|No word on whether the app yet recognizes the elusive "Pac-Man Pine."|
(Image courtesy pinterest.com.)
According to growsomethinggreen.com, the Pl@ntNet app was developed in 2009, and has now gathered a wide variety of user-submitted plant imagery containing flowers, trees, and other non-fauna living things that have been conclusively identified. The free app uses visual recognition software to recognize some 4,100 varieties of plants. A "contribution" button adds a human vote if you can positively ID the presented species, which after a collaborative approval, goes in a library with other users' images.
|You're now a botanist thanks to some robotics. A robotanist, if you will.|
(Image courtesy artinmovimiento.com.)
The Pl@ntNet app is useful for both amateur and professional botanists, as those without expertise learn from the best, and those who are supposed to be keeping their eyes peeled for certain plants will have updates on where certain invasive species may encroach before they literally lay down roots. The app works most effectively when users submit a close-up of a specific organ of the plant, which they can preface with the distinction of "Leaf", "Flower", "Fruit" or "Bark" to aid in more accurate determination of type. Researchers hope that this tactic of more boots in the grass will allow for better understanding and resolution of ecological problems.
But what if your leaf-peeping is more focused towards the trees, and needs refined results so you can start impressing lumberjacks? No worries, there is the LeafSnap app for your adventures. This series of field guides (whose contributors include Columbia University and the Smithsonian) will help you easily e-identify trees using images of, as per their description, "leaves, flowers, fruits, petioles, seeds and bark."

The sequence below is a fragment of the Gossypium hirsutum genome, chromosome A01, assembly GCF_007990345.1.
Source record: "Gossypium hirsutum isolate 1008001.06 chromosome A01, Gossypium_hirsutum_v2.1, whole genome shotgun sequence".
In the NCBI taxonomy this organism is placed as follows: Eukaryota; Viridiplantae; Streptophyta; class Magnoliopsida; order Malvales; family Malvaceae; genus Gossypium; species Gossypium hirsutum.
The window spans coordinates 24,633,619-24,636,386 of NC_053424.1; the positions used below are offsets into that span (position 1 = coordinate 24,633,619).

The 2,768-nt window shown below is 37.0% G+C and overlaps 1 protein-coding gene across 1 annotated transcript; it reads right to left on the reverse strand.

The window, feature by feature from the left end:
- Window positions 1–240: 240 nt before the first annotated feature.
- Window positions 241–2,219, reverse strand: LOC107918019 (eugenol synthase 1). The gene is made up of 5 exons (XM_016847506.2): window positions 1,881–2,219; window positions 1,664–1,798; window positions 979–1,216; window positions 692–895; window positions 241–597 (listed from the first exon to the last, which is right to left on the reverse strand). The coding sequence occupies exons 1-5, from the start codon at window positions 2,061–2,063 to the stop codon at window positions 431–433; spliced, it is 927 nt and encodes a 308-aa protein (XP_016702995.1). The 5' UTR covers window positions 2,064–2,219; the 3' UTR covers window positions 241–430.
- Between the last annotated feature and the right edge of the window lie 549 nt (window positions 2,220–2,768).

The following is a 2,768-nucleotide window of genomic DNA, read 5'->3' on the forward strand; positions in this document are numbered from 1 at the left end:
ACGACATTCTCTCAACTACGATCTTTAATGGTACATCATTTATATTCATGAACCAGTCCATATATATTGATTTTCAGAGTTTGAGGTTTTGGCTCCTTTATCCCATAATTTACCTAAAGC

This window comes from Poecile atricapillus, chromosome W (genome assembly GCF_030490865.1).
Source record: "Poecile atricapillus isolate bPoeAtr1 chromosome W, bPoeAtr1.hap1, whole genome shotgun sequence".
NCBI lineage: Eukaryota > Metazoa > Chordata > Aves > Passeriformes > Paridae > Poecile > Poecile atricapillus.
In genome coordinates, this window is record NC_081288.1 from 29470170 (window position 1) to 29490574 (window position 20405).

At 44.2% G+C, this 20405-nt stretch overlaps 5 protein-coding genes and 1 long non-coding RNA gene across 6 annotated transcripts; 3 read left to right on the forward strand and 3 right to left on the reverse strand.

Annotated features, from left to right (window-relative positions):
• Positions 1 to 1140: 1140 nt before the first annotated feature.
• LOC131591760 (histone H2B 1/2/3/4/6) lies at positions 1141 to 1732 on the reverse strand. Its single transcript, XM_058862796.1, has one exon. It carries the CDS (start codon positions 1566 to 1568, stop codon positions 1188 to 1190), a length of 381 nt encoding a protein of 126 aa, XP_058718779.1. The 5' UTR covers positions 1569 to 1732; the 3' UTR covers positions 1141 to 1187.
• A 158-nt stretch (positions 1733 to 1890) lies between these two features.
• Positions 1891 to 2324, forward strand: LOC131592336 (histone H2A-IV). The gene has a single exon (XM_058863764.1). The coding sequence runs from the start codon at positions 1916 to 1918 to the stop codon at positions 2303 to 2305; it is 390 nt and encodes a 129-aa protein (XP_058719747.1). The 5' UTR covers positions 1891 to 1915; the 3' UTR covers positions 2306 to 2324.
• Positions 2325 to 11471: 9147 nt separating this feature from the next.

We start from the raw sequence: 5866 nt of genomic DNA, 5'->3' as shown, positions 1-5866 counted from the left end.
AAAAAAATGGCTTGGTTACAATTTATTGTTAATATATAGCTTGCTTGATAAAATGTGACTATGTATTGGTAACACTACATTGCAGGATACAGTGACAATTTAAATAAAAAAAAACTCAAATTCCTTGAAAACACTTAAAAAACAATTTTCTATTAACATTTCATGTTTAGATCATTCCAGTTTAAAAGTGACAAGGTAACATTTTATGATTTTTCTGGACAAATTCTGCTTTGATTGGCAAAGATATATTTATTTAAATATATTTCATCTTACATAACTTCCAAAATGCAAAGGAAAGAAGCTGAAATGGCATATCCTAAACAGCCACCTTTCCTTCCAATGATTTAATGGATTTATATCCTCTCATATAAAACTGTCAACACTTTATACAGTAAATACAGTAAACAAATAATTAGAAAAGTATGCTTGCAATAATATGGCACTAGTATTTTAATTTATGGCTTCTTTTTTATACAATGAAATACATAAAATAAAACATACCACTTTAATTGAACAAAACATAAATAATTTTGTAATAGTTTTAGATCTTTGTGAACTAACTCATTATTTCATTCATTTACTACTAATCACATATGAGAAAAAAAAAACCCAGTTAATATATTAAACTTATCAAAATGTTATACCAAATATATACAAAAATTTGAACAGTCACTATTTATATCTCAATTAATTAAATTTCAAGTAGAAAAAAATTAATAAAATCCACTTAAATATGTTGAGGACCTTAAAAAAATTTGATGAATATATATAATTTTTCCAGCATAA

|Note: "lumbersexuals" will need more than just this app and fine forestry fashion|
to make it in the professional trunk-chopping scene.
(Image courtesy pintest.com.)
Worst case scenario, if you feel you have encountered a truly alien species, you can use the Google Goggles app to scan an image against the oracle that is Google's database. This also works for unknown album art, peculiar paintings, odd architecture, and many other images you can't seem to place. Goggles can even read text presented in images and translate through English, French, Italian, German, Spanish, Portuguese, Russian, and Turkish.
And you seek the truest and more pure form of natural beauty known to the human eye, far more spectacular than any mere mountainside marigold or trembling tree could deign to assume precedence over, you can now use the TrumPainter app to paint glorious masterpieces using the face of The Donald himself. Capture this natural phenomenon and revel in the wonder of Trumpdom, which would likely, if left to its own devices, cover the world in high-rise condos and make the preceding plant apps utterly useless.
|Sanity, you're fired.|
(Image courtesy googleusercontent.com.)